eSafety chief drops legal battle against Elon Musk’s X over Sydney church stabbing videos


eSafety Commissioner Julie Inman – Grant abandoned the federal court case to have graphic footage removed from Elon Musk’s social media platform X.
Elon Musk is victorious in his battle with the Australian E-safety Commission. X refused to take down violent content that the Australian government wants removed. (Photo by Leon Neal/Getty Images)

In the battle of Musk versus Australia’s eSafety Commission, the world’s richest person has had the final say. X (formerly Twitter) released a statement saying it is ‘heartened’ to see that freedom of speech has been upheld.

“We welcome the news that the eSafety Commissioner is no longer pursuing legal action against X seeking the global removal of content that does not violate X’s rules,” the statement reads.

The post came hours after Australia’s eSafety Commissioner, Julie Inman – Grant, confirmed that the case against X to remove content is being dropped.

“I have decided to discontinue the proceedings in the Federal Court against X Corp in relation to the matter of extreme violent material depicting the real-life graphic stabbing of a religious leader at Wakeley in Sydney on 15 April 2024,” a statement from Inman – Grant reads.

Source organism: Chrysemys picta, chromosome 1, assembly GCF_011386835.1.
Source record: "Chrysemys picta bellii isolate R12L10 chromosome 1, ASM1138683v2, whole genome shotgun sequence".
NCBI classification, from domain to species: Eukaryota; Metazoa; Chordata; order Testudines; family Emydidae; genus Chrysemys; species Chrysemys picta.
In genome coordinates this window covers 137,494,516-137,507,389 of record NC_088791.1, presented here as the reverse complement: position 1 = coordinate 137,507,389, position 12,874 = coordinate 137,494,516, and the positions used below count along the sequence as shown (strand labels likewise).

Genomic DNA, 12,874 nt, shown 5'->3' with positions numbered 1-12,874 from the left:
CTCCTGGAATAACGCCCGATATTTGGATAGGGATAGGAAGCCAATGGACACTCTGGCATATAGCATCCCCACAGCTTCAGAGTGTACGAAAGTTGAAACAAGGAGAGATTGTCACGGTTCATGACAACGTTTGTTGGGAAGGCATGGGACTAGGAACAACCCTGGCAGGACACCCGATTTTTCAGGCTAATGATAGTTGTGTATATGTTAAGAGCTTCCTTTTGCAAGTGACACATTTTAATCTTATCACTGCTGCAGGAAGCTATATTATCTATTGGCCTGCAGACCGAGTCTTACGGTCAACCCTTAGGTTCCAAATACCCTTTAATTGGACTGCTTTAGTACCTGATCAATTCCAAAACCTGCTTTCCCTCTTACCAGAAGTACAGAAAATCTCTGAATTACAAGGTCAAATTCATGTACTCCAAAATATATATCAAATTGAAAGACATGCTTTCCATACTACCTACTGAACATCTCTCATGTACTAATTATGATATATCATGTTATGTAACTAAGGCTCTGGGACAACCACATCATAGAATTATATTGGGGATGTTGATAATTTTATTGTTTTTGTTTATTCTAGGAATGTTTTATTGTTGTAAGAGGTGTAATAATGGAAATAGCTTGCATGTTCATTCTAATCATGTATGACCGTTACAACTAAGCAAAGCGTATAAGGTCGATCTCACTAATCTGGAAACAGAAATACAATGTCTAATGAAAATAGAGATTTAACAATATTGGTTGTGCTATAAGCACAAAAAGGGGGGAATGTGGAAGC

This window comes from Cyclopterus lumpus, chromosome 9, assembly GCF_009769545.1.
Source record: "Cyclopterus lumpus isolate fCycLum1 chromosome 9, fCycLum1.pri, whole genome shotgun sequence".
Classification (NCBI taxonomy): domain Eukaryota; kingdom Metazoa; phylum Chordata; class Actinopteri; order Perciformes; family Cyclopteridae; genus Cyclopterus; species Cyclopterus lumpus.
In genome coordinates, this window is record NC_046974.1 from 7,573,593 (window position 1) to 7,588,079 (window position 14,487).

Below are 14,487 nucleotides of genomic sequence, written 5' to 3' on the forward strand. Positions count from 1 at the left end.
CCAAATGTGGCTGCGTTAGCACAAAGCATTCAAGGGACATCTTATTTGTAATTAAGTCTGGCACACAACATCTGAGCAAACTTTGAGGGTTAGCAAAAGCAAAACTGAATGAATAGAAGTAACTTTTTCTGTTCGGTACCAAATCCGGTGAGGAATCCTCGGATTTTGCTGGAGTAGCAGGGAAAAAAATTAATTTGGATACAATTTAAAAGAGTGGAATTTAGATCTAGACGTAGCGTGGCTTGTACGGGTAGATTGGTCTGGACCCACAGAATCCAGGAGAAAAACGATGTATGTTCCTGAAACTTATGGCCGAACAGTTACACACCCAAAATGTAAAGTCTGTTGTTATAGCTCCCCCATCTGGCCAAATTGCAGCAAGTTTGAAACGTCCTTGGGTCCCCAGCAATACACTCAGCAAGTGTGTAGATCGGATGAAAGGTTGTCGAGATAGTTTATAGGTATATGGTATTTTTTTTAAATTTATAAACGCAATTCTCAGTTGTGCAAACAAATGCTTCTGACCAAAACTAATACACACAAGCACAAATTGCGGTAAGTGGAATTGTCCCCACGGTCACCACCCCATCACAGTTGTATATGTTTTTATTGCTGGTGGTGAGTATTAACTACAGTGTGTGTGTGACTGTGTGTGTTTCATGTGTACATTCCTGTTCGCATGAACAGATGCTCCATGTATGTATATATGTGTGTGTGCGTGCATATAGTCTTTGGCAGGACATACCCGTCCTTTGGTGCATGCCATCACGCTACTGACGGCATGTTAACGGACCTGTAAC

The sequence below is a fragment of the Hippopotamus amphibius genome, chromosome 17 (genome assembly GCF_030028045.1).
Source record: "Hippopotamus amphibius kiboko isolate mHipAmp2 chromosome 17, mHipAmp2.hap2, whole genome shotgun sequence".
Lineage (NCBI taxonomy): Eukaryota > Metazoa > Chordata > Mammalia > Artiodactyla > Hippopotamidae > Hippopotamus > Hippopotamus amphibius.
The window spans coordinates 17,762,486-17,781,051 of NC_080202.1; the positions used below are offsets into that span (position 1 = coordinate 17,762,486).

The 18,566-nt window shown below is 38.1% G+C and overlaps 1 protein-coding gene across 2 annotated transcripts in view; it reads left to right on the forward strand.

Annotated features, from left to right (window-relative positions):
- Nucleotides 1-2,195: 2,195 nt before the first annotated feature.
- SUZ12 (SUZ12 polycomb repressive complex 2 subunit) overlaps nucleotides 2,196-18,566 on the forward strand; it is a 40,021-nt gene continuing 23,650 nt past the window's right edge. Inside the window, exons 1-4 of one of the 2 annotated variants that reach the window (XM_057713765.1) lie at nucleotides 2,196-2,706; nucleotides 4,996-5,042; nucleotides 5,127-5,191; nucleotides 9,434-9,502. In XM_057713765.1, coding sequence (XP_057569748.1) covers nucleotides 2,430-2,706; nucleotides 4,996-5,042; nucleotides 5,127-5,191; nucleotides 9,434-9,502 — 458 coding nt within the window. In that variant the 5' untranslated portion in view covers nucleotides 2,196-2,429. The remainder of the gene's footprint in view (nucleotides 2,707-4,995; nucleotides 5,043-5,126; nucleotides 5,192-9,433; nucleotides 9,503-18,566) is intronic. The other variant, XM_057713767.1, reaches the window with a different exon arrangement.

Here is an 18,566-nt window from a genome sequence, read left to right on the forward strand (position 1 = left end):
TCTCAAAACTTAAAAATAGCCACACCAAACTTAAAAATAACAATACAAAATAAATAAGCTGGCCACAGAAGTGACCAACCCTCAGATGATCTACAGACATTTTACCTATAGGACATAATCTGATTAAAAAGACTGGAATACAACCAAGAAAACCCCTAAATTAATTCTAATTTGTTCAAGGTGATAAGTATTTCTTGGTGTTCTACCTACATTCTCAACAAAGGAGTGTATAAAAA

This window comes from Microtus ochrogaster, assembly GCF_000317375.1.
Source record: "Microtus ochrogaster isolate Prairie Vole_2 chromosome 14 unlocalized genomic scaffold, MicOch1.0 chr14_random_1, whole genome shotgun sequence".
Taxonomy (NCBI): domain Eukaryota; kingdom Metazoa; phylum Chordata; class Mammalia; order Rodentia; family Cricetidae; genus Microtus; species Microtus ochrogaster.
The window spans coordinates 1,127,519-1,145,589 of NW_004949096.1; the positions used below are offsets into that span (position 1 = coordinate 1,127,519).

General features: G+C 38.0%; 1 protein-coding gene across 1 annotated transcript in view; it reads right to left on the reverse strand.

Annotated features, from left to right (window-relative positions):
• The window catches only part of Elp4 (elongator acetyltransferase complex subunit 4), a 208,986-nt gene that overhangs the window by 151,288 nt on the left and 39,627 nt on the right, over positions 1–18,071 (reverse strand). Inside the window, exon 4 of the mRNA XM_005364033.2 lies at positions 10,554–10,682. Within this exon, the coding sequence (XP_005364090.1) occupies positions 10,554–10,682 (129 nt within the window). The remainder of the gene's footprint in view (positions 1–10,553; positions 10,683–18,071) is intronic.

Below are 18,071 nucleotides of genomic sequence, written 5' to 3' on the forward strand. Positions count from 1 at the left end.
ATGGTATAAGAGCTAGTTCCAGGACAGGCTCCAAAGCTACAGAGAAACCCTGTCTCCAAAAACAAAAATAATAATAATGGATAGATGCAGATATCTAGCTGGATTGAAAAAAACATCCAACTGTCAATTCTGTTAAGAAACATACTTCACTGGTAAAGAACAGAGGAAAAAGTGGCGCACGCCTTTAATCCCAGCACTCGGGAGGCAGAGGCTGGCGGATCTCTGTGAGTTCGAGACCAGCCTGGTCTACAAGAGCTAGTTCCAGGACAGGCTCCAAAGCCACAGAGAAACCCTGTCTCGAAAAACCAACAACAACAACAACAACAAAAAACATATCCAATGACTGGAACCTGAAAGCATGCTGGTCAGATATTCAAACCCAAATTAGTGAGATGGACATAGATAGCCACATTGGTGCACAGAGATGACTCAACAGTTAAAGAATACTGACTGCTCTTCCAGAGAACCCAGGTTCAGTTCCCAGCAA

The Commissioner states she is calling for an independent review.

“We now welcome the opportunity for a thorough and independent merits review of my decision to issue a removal notice to X Corp by the Administrative Appeals Tribunal.”

Inman – Grant is questioning why the stabbing video is allowed on social media if it is not permitted on television.

“Most Australians accept this kind of graphic material should not be on broadcast television, which begs an obvious question of why it should be allowed to be distributed freely and accessible online 24/7 to anyone, including children.”

Albanese asks Musk for common sense and decency

It is an issue Prime Minister Albanese has also weighed in on.

“Well, this guy is showing his arrogance,” Albanese said of Musk on Channel 7 in April.

“He’s a billionaire over there in the United States who thinks he’s above Australian law. And he’s fighting for the right to show violent videos on his platform, something that can cause damage to young people, we know, and a great deal of distress. Something that will add to social division.”

Australian Prime Minister Anthony Albanese called for common sense and common decency from Elon Musk in April. The two men are at odds over extremist content posted on Musk’s social media platform X. (Photo by Tracey Nearmy/Getty Images)

He said the Australian people are united in not wanting video of the stabbing on social media.

“The eSafety Commissioner has made a ruling. The other social media platforms all complied without complaint. This is a measure that has a bipartisan support in this country. Australians are united. This isn’t about censorship. It’s about common sense and common decency. And Elon Musk should show some,” Albanese said.

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